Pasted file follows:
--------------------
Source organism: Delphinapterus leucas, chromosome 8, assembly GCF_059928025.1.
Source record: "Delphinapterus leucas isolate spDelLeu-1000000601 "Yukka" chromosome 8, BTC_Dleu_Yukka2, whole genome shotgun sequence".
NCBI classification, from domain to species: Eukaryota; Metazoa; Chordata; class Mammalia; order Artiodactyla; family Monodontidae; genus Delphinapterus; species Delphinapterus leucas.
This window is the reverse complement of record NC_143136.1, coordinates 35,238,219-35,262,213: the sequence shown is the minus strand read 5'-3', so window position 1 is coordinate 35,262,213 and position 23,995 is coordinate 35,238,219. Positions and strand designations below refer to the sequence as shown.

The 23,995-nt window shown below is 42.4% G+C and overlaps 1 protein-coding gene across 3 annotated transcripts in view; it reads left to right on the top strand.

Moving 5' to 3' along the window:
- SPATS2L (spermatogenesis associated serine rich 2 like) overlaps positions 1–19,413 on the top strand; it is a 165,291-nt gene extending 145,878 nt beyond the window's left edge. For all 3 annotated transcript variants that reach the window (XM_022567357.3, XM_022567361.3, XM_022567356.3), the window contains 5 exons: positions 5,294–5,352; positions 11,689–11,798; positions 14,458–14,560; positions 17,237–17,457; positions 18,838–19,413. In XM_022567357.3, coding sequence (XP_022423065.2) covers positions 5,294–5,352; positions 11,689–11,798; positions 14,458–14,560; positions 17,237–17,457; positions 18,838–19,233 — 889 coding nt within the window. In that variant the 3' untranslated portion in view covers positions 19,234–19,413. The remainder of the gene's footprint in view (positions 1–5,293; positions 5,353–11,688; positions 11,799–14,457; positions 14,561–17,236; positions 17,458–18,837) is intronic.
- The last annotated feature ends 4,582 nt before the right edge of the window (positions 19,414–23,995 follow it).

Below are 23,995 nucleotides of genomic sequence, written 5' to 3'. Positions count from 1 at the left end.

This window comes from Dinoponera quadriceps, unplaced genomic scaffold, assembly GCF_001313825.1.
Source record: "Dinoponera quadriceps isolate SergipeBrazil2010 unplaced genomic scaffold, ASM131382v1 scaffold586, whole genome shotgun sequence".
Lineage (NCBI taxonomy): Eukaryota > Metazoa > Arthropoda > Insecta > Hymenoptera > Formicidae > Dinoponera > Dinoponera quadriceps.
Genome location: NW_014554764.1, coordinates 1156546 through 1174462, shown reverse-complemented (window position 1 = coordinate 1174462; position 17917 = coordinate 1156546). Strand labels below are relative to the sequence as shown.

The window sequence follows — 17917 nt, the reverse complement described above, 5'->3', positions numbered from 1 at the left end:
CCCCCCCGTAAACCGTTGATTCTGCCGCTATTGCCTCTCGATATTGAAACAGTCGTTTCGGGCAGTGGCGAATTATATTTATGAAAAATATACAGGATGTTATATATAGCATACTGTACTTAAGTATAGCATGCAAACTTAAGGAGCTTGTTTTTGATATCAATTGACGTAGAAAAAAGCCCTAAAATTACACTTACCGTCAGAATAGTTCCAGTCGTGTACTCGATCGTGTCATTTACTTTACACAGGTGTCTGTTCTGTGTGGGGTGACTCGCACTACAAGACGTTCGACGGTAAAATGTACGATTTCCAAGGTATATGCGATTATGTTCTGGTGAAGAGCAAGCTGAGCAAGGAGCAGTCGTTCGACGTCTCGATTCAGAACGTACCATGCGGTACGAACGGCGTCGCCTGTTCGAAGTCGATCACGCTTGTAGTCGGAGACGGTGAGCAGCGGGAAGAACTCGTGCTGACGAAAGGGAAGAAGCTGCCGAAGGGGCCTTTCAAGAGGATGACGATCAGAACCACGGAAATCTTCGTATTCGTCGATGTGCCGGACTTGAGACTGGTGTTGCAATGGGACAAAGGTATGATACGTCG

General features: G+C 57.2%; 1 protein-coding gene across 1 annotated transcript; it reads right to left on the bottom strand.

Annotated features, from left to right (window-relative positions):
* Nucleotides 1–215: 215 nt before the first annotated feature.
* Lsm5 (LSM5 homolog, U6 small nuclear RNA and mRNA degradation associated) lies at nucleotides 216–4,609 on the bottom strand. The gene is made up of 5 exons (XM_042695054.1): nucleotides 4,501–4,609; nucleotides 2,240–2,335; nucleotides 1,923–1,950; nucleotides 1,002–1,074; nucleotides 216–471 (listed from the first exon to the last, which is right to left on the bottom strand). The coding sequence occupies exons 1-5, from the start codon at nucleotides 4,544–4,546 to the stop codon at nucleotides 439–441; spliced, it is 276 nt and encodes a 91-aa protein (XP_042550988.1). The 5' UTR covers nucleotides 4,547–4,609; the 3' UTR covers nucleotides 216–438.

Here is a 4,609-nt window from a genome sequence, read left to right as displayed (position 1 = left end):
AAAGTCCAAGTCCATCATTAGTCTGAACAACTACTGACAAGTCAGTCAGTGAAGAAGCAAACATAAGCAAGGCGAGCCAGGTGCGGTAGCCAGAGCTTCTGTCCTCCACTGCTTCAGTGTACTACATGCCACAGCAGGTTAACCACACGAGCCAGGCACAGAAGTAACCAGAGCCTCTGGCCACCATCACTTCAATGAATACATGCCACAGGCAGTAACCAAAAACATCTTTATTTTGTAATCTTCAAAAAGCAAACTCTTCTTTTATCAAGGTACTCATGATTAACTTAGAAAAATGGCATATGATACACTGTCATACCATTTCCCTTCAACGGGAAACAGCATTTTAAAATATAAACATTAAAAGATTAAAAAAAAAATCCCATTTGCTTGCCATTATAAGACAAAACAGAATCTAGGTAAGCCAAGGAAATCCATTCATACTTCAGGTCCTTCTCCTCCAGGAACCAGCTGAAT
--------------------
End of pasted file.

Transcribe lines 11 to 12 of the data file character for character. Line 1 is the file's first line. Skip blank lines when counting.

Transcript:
Source record: "Dinoponera quadriceps isolate SergipeBrazil2010 unplaced genomic scaffold, ASM131382v1 scaffold586, whole genome shotgun sequence".
Lineage (NCBI taxonomy): Eukaryota > Metazoa > Arthropoda > Insecta > Hymenoptera > Formicidae > Dinoponera > Dinoponera quadriceps.